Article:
Having recently moved into our new home, my wife and I took a Friday and did some painting. Like all novice painters, we removed the tape and found that there was some touching up to do.
That was about a month ago.
Earlier this week, we had company over for dinner, and I realized to my slight embarrassment that we still hadn't touched up the paint. I have, for weeks, been intending to get to it, but just forgot. It's like I didn't even see the bad spots anymore, until someone was seeing them with fresh eyes.
Fresh eyes are absolutely necessary to keen observation because habit and comfort cause details to fade. Put simply: time in erodes awareness of. Having recently returned to the Mahoning Valley, it's been enjoyable to see my hometown with fresh eyes - especially through my wife's eyes. With them, we have come to see a lot of good in our city and our county.
This is why all of my past columns have focused on ways to make our Valley a better place: not because I'm a naive idealist, but because I can see clearly that there are forces for positive change already at work in our area.
In previous columns, I've invited you to do something - anything, really - to make our city a better place. I've tried to show that making our city great is possible. In the next few columns, I want to show that making our city great isn't just possible, it's also practical. I want to invite you to see, through fresh eyes, the people that are leaving a mark on our Valley through their everyday lives.
Take, for example, Sophie, a Warren-area retiree. Sophie was concerned that few people were doing anything in the local schools to affect positive change there. She found out that an area pastor had started an after-school club at a local high school and decided to help.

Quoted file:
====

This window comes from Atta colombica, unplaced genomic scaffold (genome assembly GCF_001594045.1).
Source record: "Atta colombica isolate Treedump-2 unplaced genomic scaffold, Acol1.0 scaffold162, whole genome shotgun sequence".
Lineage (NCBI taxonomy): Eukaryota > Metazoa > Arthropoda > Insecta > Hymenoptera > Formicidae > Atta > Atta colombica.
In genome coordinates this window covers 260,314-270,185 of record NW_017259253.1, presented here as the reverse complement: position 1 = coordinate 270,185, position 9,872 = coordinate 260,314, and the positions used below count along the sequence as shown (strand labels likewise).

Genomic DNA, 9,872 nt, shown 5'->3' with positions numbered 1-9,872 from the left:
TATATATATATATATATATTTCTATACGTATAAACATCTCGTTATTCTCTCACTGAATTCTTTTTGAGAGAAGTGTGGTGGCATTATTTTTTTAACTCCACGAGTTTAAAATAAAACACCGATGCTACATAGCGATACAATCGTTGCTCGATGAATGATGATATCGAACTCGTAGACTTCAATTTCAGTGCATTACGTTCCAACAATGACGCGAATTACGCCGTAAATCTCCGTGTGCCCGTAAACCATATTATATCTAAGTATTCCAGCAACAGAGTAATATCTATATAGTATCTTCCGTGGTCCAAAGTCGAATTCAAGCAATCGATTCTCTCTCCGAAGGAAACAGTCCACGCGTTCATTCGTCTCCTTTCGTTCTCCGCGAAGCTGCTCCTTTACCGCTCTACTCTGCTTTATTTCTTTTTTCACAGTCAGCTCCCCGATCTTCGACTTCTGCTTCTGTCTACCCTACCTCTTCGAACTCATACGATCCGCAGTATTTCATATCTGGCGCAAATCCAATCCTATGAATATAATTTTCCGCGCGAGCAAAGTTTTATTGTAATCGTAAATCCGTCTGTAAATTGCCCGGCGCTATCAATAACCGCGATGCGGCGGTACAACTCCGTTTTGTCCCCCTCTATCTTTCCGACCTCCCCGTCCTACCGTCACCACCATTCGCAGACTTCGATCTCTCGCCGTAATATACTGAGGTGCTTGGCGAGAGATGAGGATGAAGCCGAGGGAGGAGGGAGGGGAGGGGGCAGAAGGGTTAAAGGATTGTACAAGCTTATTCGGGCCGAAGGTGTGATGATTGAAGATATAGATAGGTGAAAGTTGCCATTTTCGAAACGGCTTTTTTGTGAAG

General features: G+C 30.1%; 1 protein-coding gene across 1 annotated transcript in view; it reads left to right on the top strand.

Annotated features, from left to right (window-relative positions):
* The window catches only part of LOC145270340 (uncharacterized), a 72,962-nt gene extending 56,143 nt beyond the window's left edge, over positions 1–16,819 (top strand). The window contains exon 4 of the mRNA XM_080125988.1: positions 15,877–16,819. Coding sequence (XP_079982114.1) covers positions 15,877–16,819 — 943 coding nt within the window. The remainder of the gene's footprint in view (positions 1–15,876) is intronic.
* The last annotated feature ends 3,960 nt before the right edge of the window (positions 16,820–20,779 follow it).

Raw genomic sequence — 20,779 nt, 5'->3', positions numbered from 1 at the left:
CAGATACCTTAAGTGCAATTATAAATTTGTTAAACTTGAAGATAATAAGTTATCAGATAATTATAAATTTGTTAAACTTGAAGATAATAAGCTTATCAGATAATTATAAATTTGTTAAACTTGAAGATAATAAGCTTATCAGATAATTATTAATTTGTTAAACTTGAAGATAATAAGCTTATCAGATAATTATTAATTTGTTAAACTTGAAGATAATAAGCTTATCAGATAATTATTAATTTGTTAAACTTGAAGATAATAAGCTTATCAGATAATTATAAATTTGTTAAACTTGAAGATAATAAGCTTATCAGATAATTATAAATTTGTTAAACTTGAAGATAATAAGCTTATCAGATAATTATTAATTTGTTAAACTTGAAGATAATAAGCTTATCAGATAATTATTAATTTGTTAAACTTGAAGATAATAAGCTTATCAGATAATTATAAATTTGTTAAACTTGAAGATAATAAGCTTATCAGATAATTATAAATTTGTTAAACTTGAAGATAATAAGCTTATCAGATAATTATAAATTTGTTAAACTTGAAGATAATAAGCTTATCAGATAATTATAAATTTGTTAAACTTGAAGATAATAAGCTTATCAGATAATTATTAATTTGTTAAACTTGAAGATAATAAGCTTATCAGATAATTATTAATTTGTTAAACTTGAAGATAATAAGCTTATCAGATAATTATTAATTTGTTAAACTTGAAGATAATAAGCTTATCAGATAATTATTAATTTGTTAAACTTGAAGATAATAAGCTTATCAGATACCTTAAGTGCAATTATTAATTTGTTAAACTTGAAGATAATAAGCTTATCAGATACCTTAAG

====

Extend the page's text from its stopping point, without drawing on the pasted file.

Armed with little else but faltering courage and a sleeve of Styrofoam cups, she walked the halls of that school and invited the students to the club. Imagine it with me: Sophie, gray-haired and seventy-something, inviting Facebook-addicted teenagers to an after-school club in between science and social studies class.
Or, take Karen, another Warren-area retiree. This seventy-something woman has reached out to an inner- city boy and his sister, and though they couldn't be more different, they share a very special friendship. This is a friendship marked by lunches at their favorite restaurants after church on Sunday, and Mahoning Valley Scrappers games followed by fireworks. Once, when she had to miss their standing Sunday date, Karen and her friends went to a movie: the young man picked the theater, and Karen chose the movie.
Sophie and Karen are just a few of the people who have inspired me during my short time in Warren. If you asked them, they would both say that they aren't doing anything special; they just did what needed to be done. But what few of us realize is that such an attitude is the beginning of powerful change in our community. We need more people like Sophie and Karen, who simply do what needs to be done.
So this week, take a moment and find someone who is new to our community, and ask them what they think needs to be done to make it better. Then partner with them to bring about positive change. Because an opportunity to do something extraordinary is never far away; we just need someone ordinary to do it.
Tennant is a Warren resident. Email him at email@example.com.